The Iraq War was far bloodier for the United States than supposed, and its meaning over the past two decades keeps subtly shifting, affected by the march of current events.
The conventional fact is that roughly 4,000 American servicemen and women were killed. That is a narrow version of the truth. When you add in the number of American contractors and civilians killed, the number is closer to 8,000. Tens of thousands had life- and family-changing injuries: that is, the loss of a major limb, or the loss of at least one eye, or facial burns. When you consider the loved ones directly affected by each seriously wounded veteran you have tens of thousands more, mainly working-class Americans, with which the policy elite in Washington in general does not interact. This is to say nothing about the hundreds of thousands of Iraqis killed.
The Iraq War, though far more important than supposed in terms of American casualties, may turn out to be less important in terms of geopolitics. Iraq was a far-flung, imperial-like adventure gone awry, from which the United States, with all of its natural and economic resources, matched to an enviable geography, has simply moved on from. The US defense establishment may be behind in planning and acquiring the weaponry needed to deter China because of a decade of counterinsurgency in the Middle East (including Afghanistan), but progress in this regard has been steady and impressive. Yet again, what will be striking to historians looking back on all this is how despite the blunders of Iraq and Vietnam, the American Empire, so to speak, lumbered forward. Blunders on such a scale would have crippled minor- and middle-level powers, but not the United States. And because America’s margin for error is so wide, it breeds a certain amount of decadence in Washington.
America for almost two decades lived in the shadow of the Iraq failure—until Russia invaded Ukraine. For almost two decades, caution and restraint were the reigning paradigms (however unspoken, however disregarded in an instance or two). This was an obvious reaction to Iraq. But Vladimir Putin’s invasion of Ukraine has led to renewed war fever in Washington. It’s not that the lessons of Iraq have been disregarded; rather, they have been overshadowed. Yes, there is a group on the Republican right that feels the United States should be more cautious in Ukraine. But more of Washington wants the Biden administration to send even more weapons, faster. The White House, by sending tens of billions of dollars in weaponry to Ukraine, without risking the life of an American soldier, while also being careful not to allow the war to spread, may have gotten the balance right. And if that turns out to be the case, it would mean that the lessons of the Iraq War have been integrated into Washington’s foreign policy mindset, without overlearning them.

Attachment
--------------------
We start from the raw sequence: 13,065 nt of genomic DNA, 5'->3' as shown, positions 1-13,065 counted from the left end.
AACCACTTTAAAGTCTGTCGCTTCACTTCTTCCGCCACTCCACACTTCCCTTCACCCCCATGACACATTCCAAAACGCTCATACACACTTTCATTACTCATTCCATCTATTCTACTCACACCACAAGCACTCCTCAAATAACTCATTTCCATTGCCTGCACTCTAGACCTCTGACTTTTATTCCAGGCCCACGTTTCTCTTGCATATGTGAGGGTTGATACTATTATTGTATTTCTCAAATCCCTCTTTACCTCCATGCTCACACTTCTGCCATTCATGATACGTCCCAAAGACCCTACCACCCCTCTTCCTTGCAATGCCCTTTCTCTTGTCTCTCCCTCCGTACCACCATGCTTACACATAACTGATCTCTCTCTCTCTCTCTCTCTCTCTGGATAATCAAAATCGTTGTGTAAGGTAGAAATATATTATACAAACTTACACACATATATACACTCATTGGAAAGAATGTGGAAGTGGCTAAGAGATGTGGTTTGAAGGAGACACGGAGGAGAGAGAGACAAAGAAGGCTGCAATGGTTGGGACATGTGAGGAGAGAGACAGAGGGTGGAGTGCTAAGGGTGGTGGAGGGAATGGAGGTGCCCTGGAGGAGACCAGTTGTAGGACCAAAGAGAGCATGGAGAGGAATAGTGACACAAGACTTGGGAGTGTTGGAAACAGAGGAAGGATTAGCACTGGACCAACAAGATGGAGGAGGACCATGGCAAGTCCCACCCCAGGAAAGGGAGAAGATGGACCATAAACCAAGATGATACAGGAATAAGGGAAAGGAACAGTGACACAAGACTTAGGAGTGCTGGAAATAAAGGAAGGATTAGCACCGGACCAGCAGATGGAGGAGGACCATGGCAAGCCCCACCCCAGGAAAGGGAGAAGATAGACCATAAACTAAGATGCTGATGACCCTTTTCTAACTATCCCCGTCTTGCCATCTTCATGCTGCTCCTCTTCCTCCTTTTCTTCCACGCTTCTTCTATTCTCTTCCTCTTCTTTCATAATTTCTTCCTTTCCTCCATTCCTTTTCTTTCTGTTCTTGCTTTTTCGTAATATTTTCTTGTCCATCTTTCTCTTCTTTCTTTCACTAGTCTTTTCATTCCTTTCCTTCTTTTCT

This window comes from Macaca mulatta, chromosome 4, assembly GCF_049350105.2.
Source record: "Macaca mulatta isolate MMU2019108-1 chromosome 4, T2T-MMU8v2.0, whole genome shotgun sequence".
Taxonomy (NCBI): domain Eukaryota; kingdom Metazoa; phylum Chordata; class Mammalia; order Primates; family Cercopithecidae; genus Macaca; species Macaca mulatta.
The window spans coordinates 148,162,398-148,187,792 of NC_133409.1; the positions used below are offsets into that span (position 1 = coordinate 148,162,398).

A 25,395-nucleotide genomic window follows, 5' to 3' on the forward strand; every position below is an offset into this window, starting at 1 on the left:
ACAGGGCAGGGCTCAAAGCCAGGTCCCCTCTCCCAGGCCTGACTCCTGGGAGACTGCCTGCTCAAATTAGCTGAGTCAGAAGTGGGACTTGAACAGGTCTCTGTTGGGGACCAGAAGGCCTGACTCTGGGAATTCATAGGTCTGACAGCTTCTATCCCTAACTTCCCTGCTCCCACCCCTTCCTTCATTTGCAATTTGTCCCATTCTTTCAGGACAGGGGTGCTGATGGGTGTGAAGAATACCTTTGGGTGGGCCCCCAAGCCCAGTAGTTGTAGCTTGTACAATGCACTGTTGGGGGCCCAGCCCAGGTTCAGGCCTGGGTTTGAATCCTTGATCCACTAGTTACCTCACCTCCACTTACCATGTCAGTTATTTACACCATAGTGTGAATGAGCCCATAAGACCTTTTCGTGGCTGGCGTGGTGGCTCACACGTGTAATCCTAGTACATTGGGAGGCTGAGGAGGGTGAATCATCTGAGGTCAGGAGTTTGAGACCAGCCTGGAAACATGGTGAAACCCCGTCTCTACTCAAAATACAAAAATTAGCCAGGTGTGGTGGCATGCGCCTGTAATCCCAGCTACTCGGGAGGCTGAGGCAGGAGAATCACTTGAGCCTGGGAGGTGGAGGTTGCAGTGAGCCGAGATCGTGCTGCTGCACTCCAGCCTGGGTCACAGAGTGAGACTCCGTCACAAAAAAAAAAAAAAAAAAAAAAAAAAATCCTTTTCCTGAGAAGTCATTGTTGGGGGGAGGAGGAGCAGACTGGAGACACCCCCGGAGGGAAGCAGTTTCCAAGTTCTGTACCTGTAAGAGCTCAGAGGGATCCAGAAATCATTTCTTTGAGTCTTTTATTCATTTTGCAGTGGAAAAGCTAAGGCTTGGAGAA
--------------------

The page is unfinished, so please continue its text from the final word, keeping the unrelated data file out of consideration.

I suspect that the view of the Iraq War will change again if Iran undergoes an upheaval. Regime change is no longer a dirty word in regards to Iran. And it is at least possible to imagine the collapse of the clerical regime there within a few years. When one considers that Iraq’s general instability and exceedingly poor performance as a democracy has had much to do with Iranian interference in Iraq’s affairs, a new system of governance in Tehran may lead to much greater political progress in Baghdad.
Finally, whereas the Vietnam War, which occurred in an age of mass conscription, changed America and its culture, the Iraq War, occurring in an age of an all-volunteer military, mainly changed Washington only. The rise of Donald Trump was only marginally caused by the Iraq War. (The greater cause—but not the only one—was the dislocation in the labor market caused by China’s integration into the world economy.) Vietnam helped give birth to rock music, radical politics, and the notion that the government, which had gotten the country through the Depression and World War II, and sent a man to the moon, could not wholly be trusted anymore.
Iraq, by contrast, had few cultural effects. It did split Washington into new factions, and change of this sort in Washington can have global implications. I remember seeing a photo of Dick Cheney and Paul Wolfowitz together in a huddle with Colin Powell and James Baker III during the First Gulf War in 1990–1991. Those were the days before such men became enemies because of Iraq in the 2000s. It was Iraq that caused elements of the Republican right in Washington to drift further toward neo-isolationism. And it has been Iraq that helps account, in part, for President Joe Biden’s caution in sending weapons to Ukraine, so as not to allow the war to spread to NATO countries. Iraq will remain a cautionary tale for years to come.
The views expressed in this article are those of the author alone and do not necessarily reflect the position of the Foreign Policy Research Institute, a non-partisan organization that seeks to publish well-argued, policy-oriented articles on American foreign policy and national security priorities.